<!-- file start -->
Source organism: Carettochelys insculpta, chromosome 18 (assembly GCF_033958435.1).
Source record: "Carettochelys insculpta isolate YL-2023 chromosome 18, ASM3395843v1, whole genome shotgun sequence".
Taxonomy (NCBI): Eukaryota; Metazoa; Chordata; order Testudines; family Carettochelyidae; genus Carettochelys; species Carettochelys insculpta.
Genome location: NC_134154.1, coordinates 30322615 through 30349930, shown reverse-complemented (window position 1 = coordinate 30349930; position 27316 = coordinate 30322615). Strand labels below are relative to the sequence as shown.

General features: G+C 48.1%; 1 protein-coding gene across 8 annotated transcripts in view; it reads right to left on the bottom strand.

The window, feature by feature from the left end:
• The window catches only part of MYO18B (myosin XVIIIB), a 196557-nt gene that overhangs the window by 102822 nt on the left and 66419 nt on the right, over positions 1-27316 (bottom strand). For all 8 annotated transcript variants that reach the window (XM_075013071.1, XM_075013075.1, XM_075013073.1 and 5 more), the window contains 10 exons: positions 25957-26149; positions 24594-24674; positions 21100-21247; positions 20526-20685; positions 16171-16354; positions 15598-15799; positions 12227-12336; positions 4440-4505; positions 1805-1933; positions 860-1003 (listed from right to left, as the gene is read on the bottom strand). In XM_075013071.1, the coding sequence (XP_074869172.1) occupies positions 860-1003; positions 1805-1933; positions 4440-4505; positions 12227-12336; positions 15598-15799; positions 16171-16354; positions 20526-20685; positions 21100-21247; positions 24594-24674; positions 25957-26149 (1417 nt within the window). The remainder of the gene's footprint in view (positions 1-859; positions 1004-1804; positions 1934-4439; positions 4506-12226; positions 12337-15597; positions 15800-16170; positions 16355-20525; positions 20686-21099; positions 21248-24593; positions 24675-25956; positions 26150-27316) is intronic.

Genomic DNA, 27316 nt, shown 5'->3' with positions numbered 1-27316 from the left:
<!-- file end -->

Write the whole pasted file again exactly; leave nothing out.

Source organism: Carettochelys insculpta, chromosome 18 (assembly GCF_033958435.1).
Source record: "Carettochelys insculpta isolate YL-2023 chromosome 18, ASM3395843v1, whole genome shotgun sequence".
Taxonomy (NCBI): Eukaryota; Metazoa; Chordata; order Testudines; family Carettochelyidae; genus Carettochelys; species Carettochelys insculpta.
Genome location: NC_134154.1, coordinates 30322615 through 30349930, shown reverse-complemented (window position 1 = coordinate 30349930; position 27316 = coordinate 30322615). Strand labels below are relative to the sequence as shown.

General features: G+C 48.1%; 1 protein-coding gene across 8 annotated transcripts in view; it reads right to left on the bottom strand.

The window, feature by feature from the left end:
• The window catches only part of MYO18B (myosin XVIIIB), a 196557-nt gene that overhangs the window by 102822 nt on the left and 66419 nt on the right, over positions 1-27316 (bottom strand). For all 8 annotated transcript variants that reach the window (XM_075013071.1, XM_075013075.1, XM_075013073.1 and 5 more), the window contains 10 exons: positions 25957-26149; positions 24594-24674; positions 21100-21247; positions 20526-20685; positions 16171-16354; positions 15598-15799; positions 12227-12336; positions 4440-4505; positions 1805-1933; positions 860-1003 (listed from right to left, as the gene is read on the bottom strand). In XM_075013071.1, the coding sequence (XP_074869172.1) occupies positions 860-1003; positions 1805-1933; positions 4440-4505; positions 12227-12336; positions 15598-15799; positions 16171-16354; positions 20526-20685; positions 21100-21247; positions 24594-24674; positions 25957-26149 (1417 nt within the window). The remainder of the gene's footprint in view (positions 1-859; positions 1004-1804; positions 1934-4439; positions 4506-12226; positions 12337-15597; positions 15800-16170; positions 16355-20525; positions 20686-21099; positions 21248-24593; positions 24675-25956; positions 26150-27316) is intronic.

Genomic DNA, 27316 nt, shown 5'->3' with positions numbered 1-27316 from the left: